Both the public and healthcare workers are growing frustrated with the doctors and the extra workload they are facing. Nurses have expressed concerns about having to perform tasks in operating theatres typically done by doctors.

Ms Choi, a nurse at a hospital in Incheon, shared with the BBC that her shifts had been prolonged by an hour and a half daily, and she was currently handling the workload of two individuals.

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“The patients are anxious, and I am frustrated that this is ongoing without a resolution in sight,” she expressed, encouraging the doctors to return to work and explore alternative methods to express their concerns.

According to the government’s plans, the university’s intake of medical students for the upcoming year will increase from 3,000 to 5,000. The doctors on strike believe that increasing the number of physicians in training would lower the quality of care by granting medical licences to less skilled practitioners.

However, the doctors are finding it challenging to persuade the public that having more doctors would not be beneficial and have received little support. On Tuesday, at Seoul’s Severance Hospital, 74-year-old Mrs. Lee was undergoing treatment for colon cancer after travelling for over an hour to reach the hospital.

“In the rural area where we reside, medical professionals are scarce,” she mentioned.

“This issue has been neglected for far too long and requires a solution,” Soon-dong, Lee’s husband, expressed. The doctors are displaying selfish behaviour. They’re holding us patients captive.

The couple expressed concern about additional doctors participating in the strike and indicated their willingness to pay extra for their care in order to help resolve the dispute.

President Yoon Suk Yeol’s approval rating has seen an increase since the walkout started, which may discourage the government from initiating system reforms and increasing costs right before the upcoming elections in April.

Both parties are currently engaged in a heated standoff. The health ministry is not accepting the doctors’ resignations and is warning of legal action if they do not return to the hospitals by the end of the day.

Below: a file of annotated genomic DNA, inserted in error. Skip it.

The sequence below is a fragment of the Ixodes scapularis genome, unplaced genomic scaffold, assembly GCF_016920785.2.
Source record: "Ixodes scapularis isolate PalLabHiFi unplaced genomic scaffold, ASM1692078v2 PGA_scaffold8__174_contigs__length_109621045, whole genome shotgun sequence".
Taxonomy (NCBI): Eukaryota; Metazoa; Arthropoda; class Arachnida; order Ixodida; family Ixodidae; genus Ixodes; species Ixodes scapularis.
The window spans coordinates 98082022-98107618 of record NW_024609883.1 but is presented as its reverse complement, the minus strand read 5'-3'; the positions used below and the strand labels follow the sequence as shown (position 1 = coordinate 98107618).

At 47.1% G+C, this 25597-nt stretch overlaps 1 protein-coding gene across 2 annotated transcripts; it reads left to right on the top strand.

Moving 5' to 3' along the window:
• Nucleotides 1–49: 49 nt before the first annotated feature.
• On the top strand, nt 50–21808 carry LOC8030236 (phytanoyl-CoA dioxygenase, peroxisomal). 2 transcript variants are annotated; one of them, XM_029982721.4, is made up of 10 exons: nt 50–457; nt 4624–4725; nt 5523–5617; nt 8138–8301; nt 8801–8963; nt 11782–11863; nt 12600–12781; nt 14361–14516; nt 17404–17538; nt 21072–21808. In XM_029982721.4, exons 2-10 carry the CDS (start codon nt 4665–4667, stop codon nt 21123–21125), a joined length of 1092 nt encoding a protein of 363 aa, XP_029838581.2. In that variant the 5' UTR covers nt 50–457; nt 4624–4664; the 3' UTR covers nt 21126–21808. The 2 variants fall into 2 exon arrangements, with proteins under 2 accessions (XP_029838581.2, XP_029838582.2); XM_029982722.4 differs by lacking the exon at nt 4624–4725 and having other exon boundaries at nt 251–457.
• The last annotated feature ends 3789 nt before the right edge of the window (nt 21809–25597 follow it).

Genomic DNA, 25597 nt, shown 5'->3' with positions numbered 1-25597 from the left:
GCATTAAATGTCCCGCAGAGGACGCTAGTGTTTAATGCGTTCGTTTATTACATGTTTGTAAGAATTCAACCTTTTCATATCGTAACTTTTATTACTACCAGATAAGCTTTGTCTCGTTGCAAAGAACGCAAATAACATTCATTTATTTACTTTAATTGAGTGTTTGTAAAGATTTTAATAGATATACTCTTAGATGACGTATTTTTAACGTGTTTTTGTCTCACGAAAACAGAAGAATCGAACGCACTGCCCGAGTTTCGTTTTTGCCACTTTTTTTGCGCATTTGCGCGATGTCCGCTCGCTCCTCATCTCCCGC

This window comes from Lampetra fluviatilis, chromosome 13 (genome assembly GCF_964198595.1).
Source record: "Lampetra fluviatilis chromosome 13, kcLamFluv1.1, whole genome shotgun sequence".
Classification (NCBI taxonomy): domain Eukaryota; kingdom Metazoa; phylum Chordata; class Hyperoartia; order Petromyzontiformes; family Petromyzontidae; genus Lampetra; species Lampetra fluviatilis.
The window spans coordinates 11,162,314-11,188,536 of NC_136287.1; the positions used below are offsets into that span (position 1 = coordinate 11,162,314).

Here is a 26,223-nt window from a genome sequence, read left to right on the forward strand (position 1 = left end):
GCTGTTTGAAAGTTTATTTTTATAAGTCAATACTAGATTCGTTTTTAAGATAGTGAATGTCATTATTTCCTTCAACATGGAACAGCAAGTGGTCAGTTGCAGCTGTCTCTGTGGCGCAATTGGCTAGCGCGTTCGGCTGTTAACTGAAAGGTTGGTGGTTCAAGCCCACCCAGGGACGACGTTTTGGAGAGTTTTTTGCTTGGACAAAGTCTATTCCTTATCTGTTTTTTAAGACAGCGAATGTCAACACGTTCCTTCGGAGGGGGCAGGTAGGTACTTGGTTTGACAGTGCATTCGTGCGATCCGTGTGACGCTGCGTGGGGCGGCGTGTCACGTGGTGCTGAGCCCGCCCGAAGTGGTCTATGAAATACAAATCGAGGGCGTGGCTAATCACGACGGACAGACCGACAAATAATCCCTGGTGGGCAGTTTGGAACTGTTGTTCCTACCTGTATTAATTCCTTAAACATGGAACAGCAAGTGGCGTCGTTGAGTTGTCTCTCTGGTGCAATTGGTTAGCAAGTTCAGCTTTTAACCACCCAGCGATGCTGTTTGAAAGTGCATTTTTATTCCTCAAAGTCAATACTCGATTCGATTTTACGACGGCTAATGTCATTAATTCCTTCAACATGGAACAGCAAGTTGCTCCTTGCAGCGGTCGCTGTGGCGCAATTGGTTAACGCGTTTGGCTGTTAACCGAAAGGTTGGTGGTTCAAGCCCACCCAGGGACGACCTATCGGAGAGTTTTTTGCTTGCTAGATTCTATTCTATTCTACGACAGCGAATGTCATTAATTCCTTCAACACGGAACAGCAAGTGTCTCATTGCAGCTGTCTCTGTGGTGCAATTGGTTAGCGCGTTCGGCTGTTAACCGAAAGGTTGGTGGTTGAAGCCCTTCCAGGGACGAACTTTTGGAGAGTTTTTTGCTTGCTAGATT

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Park Min-soo, the vice-health minister, announced that individuals who fail to meet the deadline will face a minimum three-month suspension of their licences.

The government announced that it will initiate proceedings on Monday.

Hoping that the possibility of facing penalties will convince doctors to return to work, as almost 300 out of the 9,000 striking doctors have already come back.

Some individuals who have left their positions think that the government’s forceful tactics might influence public perception. On Sunday, the Korean Medical Association will decide if senior doctors should be part of the trainee physicians. If a large number of their junior colleagues have been arrested, they are more likely to take action.

Ryu expressed his readiness to face arrest and risk losing his medical licence, stating that if the government did not show flexibility or address their concerns, he would leave the profession.

“The medical system is in dire straits and if things persist in this manner, it is doomed to fail,” he remarked. “I’ve had experience with farming in the past, so maybe I could return to that.”